Betts v. Lewis/Opinion of the Court
This is an appeal from the decree of the District Court of the United States for the northern district of Alabama, having the powers of a circuit court. The appellant filed his bill in that court to charge a legacy on property alleged to have come to the hands of the respondents, and to be chargeable with its payment. After answers had been filed, and while exceptions to one of the answers were pending, the respondents moved to dismiss the bill for want of equity, and the court ordered it to be dismissed. This was irregular, and the decree must be reversed. It is understood to be in conformity with the practice of the State courts of Alabama to entertain such a motion at any stage of the proceedings. But the equity practice of the courts of the United States is governed by the rules prescribed by this court, under the authority conferred upon it by the act of Congress, (McDonald v. Smalley, 1 Pet., 620,) and is the same in all the States. And this practice does not sanction the dismissal of the bill on a motion made while the parties are perfecting the pleadings. The question whether the bill contains any equity, may be raised by a demurrer. If the defendant answer, this question cannot be raised until the hearing. Non constat that a defect may not be removed before the hearing.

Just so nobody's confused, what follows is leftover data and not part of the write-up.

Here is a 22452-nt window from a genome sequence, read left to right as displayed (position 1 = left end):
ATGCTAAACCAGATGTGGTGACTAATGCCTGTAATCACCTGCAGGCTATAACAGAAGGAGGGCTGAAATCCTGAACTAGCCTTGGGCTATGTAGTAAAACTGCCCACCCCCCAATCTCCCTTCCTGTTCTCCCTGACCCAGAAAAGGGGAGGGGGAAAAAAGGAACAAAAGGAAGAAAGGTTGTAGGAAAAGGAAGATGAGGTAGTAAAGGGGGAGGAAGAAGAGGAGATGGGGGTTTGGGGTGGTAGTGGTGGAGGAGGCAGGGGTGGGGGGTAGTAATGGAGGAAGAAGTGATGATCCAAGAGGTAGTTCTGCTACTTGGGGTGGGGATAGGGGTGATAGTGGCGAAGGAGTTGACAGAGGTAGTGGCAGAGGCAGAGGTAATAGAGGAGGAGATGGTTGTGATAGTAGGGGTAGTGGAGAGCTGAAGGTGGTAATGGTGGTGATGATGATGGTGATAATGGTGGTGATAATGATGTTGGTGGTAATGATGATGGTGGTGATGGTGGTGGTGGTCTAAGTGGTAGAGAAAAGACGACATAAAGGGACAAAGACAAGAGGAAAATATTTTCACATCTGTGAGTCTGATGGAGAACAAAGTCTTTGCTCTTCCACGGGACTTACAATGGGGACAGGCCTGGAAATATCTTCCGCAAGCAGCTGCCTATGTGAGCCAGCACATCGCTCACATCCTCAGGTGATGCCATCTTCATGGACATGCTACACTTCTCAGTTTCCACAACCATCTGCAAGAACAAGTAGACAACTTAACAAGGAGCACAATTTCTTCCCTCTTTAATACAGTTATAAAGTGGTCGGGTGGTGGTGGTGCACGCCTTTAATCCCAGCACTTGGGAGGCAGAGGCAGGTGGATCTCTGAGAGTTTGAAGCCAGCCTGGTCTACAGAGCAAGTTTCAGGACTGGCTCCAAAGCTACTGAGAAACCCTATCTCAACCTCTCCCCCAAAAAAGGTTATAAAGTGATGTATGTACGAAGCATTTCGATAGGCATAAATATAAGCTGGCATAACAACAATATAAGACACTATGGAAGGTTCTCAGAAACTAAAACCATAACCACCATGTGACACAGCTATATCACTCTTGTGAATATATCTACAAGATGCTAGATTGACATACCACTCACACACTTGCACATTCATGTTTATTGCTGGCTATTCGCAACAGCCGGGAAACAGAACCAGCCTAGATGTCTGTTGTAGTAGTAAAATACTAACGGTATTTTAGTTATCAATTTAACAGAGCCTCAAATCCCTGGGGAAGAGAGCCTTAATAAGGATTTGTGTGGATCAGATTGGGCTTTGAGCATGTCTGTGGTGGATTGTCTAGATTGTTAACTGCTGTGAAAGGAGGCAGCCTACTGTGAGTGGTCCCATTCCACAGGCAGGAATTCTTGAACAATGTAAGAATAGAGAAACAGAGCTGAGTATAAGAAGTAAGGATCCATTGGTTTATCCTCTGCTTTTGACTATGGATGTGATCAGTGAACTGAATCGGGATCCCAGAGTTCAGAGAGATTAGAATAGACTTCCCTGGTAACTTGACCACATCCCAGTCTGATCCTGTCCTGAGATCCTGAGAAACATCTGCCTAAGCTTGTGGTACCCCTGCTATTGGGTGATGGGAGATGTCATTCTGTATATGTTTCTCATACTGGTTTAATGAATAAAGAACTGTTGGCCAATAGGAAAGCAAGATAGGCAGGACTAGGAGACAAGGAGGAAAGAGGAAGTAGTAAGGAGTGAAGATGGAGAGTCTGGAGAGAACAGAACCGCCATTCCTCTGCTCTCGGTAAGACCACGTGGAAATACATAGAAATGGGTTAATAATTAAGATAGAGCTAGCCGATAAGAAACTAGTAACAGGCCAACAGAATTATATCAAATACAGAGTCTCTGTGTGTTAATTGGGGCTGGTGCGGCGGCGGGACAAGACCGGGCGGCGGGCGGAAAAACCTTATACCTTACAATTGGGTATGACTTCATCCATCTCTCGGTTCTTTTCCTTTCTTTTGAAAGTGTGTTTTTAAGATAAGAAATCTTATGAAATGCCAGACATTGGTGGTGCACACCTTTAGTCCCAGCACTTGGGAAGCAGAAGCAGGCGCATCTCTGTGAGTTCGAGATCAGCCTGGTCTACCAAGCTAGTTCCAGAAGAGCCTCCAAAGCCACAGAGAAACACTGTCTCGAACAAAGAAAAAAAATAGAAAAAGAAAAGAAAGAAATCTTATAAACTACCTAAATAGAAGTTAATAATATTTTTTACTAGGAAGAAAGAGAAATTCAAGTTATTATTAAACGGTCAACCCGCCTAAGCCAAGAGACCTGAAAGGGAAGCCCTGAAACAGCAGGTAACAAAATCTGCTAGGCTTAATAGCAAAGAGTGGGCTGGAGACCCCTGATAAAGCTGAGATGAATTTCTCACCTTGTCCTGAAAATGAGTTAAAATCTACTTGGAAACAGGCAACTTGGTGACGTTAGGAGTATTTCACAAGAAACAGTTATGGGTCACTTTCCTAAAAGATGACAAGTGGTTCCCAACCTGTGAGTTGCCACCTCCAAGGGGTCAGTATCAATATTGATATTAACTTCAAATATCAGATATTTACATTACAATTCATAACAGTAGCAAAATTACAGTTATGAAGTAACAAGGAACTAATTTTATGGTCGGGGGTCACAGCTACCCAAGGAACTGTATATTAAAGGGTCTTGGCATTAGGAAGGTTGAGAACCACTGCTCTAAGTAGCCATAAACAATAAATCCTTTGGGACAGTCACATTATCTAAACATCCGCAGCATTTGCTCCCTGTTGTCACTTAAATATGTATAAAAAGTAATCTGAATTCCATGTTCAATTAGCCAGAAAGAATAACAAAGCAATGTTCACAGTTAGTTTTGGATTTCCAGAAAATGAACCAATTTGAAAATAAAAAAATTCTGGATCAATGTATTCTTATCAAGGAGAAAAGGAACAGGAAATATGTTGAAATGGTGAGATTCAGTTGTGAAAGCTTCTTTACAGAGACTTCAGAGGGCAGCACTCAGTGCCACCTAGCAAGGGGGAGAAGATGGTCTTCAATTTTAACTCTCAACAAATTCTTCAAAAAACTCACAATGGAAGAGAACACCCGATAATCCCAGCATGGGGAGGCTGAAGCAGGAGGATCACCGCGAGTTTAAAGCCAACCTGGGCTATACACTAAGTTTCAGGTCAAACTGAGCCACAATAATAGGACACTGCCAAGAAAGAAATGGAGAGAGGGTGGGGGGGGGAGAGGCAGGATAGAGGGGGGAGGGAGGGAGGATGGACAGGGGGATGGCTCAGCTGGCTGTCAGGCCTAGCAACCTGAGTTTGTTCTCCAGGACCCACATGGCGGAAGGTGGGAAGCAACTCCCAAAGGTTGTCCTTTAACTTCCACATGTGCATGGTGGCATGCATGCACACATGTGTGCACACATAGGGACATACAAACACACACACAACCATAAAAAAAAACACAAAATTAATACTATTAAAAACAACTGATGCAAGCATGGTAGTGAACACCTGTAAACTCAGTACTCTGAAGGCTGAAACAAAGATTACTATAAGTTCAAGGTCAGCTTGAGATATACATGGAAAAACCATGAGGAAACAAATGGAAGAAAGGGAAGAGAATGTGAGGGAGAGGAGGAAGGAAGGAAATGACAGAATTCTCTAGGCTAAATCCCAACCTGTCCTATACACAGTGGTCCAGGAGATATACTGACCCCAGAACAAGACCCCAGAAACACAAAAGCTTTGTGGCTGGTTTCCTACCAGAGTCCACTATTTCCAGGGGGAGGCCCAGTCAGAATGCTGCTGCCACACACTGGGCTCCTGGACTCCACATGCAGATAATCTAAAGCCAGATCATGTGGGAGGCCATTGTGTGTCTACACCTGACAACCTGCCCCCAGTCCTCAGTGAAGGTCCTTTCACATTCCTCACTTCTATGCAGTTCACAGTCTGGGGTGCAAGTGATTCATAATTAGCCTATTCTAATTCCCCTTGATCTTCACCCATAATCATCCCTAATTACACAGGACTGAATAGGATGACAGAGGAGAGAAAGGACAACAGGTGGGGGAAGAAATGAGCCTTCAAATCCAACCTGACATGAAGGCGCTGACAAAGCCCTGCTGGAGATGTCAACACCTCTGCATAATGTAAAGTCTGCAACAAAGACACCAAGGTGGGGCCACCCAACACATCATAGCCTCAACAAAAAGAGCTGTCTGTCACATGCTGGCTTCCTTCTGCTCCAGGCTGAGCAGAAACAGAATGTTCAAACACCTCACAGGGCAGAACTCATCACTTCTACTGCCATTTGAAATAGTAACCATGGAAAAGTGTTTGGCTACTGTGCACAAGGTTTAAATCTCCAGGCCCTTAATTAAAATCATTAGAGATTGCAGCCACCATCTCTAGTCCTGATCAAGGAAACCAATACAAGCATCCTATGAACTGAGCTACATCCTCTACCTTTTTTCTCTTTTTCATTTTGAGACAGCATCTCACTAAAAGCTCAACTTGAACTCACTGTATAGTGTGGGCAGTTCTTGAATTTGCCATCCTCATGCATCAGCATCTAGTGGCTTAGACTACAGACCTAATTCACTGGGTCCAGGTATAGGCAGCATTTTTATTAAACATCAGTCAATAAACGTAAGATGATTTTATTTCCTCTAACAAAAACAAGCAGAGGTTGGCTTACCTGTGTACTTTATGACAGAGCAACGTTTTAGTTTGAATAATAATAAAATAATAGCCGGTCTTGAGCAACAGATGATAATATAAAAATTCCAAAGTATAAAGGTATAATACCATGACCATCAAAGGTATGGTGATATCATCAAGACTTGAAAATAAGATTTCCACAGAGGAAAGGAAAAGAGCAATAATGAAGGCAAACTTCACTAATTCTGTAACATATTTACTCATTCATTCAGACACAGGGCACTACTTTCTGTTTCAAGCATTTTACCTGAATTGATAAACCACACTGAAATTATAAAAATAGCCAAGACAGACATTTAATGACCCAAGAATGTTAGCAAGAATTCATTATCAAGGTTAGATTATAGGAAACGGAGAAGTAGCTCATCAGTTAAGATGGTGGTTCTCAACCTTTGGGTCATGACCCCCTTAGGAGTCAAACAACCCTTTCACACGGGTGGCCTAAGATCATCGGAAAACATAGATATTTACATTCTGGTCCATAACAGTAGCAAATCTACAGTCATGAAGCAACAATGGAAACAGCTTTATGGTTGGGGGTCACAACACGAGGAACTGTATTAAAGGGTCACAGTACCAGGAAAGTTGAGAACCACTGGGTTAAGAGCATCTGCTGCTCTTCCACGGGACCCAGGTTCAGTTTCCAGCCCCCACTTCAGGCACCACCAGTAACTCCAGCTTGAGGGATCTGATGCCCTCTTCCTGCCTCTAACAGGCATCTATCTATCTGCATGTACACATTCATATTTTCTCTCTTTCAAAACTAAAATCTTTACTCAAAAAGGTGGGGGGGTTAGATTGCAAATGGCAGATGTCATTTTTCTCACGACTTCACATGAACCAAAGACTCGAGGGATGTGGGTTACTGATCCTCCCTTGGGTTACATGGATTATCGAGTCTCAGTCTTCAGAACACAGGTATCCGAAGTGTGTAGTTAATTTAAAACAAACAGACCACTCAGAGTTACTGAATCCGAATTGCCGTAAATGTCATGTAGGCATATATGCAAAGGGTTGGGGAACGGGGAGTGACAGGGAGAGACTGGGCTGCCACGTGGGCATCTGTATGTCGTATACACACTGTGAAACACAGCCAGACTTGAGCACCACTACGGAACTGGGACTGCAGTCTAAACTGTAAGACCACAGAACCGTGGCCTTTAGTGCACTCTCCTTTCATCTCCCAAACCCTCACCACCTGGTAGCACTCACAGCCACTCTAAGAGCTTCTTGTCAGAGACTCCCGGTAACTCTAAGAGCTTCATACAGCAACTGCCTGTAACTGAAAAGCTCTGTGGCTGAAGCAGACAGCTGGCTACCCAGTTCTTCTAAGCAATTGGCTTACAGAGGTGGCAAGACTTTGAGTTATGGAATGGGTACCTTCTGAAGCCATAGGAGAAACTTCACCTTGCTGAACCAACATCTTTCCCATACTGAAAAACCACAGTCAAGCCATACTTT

The case must be remanded to the Circuit Court, and if any defects exist in the bill capable of being cured by amendments, as no replication has been filed, it is within the rules of ordinary practice to allow them to be made.